Among all the capital markets in the world, trading foreign exchange can be one of the most stressful. It’s not like the stock market, where there is an “opening bell” and “circuit breakers” to stop cascading losses. It’s not like the futures market, where there is a “closing bell” and a “limit” to daily losses. It’s not like the real estate market, where you can leverage your investment highly and not worry about your market value fluctuating on a minute-by-minute basis. Forex is unique: it’s global, doesn’t stop and has no central regulatory power to artificially set “floors” under a loss-producing situation. For all these reasons (and more), using a “demo account” before you start “live trading” is a very good idea. A “demo” is just like a real account except you use “virtual money” and not your own.
Expert foreign exchange traders have a trading plan and at least 1 consistently successful foreign exchange trading strategy. They are willing to wait for the market to come to them – not vice versa.
What Makes A Good Foreign Exchange Trader
An expert foreign exchange trader views the market dispassionately and is only interested in making a trade that has a high chance of profitability along with a low chance of incurring a loss. In other words, he/she is viewing each potential trade as a ratio (i. e., “I could possibly make this much profit in return for taking on this much risk”). When you view trading this way, a couple of things happen: 1) you don’t trade every possible trade; 2) you modulate your leverage to fit the apparent volatility involved; and, 3) you may only trade on Tuesdays, Wednesdays and Thursdays (when trade volume is usually excellent and the chances of getting a “good trade fill” are the same).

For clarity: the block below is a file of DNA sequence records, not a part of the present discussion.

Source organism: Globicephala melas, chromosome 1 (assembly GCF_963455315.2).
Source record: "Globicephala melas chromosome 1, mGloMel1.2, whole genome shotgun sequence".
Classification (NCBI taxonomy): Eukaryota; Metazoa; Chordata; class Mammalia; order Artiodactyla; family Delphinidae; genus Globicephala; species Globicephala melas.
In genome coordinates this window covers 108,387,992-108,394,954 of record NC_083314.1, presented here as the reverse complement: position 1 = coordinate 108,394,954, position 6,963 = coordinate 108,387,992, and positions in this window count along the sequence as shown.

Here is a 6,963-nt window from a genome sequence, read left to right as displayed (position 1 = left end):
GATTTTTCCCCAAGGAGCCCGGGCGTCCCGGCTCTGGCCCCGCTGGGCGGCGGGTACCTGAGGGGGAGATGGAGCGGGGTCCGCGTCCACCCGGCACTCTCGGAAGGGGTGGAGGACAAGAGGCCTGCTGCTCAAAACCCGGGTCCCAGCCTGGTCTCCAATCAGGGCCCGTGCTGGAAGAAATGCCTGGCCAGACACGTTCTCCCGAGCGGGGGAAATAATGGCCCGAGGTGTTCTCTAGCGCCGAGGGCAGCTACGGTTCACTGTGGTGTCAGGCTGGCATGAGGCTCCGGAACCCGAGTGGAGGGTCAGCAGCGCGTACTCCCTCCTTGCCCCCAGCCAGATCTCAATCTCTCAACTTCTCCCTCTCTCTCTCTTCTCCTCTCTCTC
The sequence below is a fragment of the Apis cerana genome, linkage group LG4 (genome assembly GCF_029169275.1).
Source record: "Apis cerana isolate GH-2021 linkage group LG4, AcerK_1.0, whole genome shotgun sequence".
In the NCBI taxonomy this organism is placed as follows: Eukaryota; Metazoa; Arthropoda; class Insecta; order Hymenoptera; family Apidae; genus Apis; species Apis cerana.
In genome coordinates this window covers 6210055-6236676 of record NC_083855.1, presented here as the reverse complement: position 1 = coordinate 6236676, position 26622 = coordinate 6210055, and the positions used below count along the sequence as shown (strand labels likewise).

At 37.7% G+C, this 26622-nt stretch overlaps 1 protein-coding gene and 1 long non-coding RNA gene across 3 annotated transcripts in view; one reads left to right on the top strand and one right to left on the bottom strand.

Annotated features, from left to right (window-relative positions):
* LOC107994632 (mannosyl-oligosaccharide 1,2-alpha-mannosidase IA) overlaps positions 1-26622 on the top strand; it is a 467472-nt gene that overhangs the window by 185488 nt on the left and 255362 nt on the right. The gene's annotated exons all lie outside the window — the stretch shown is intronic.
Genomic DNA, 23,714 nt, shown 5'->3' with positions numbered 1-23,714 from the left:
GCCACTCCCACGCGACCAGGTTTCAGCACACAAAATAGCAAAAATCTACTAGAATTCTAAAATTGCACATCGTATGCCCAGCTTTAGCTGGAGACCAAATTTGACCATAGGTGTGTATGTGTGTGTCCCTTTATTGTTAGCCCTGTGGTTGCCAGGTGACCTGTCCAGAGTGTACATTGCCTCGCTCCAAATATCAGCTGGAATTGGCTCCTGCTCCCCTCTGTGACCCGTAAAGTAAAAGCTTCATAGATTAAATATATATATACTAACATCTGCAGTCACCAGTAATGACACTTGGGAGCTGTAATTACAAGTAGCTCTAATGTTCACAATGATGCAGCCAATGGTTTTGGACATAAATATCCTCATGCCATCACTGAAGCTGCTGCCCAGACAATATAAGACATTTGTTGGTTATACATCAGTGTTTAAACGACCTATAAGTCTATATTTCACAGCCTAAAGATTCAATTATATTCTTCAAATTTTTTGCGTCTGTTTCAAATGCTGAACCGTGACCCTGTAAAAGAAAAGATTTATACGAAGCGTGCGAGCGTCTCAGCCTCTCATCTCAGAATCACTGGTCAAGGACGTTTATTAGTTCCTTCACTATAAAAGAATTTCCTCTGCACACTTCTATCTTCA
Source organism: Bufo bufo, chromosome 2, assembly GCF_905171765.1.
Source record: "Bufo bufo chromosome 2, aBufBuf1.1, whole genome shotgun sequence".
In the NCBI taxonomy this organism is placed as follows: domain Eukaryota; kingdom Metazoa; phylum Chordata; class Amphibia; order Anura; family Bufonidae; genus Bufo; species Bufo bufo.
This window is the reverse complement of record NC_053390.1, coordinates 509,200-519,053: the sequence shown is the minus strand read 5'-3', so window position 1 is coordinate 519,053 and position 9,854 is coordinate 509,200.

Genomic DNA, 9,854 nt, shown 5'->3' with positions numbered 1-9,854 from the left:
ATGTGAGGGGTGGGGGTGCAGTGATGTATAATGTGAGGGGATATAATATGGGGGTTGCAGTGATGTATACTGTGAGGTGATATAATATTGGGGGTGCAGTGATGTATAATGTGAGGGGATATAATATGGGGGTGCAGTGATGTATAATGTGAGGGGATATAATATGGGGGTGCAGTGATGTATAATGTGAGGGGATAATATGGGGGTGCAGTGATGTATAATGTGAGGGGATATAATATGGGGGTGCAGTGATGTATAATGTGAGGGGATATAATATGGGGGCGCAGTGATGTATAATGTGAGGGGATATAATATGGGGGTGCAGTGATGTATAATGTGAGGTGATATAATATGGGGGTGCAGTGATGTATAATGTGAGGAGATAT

Why Trading Foreign Exchange Is Such A Nerve-wracking Process
Unless you have had some experience with trading stocks on a leveraged basis (or trading futures), trading forex can be very stressful in the beginning. This is because forex pricing is “marked to market” all the time. In other words, your profit (or loss) is being constantly re-evaluated, right before your eyes, every second you are in a trade. In addition, many forex accounts allow for high leverage levels – far higher than can be found in traditional stock or futures accounts. Watching an investment whip around, at the rate of a leverage ratio of 100:1 or more, can be stressful. If you’re a newbie to forex, start trading with a leverage ratio of 30:1 or less. There’s less drama involved.
Trading Foreign Exchange With Your Head Not Your Heart
Emotions have no place in trading. Trading forex is all about prices and how to make a profit, if you discover that they’re mismatched. If you’re a beginner, practise trading on a “demo account” first, before you “go live”. Your aim is to make a consistent profit (before you start risking your own money). That means making money on 6 out of 10 trades – something you can’t do if your heart is in control of your head. Banks are the main participants in forex. They have highly experience dealers spread all over the world. Such people are deadly serious about keeping their jobs (i. e., making a profit). Before you start to trade against them, you had better be, too.
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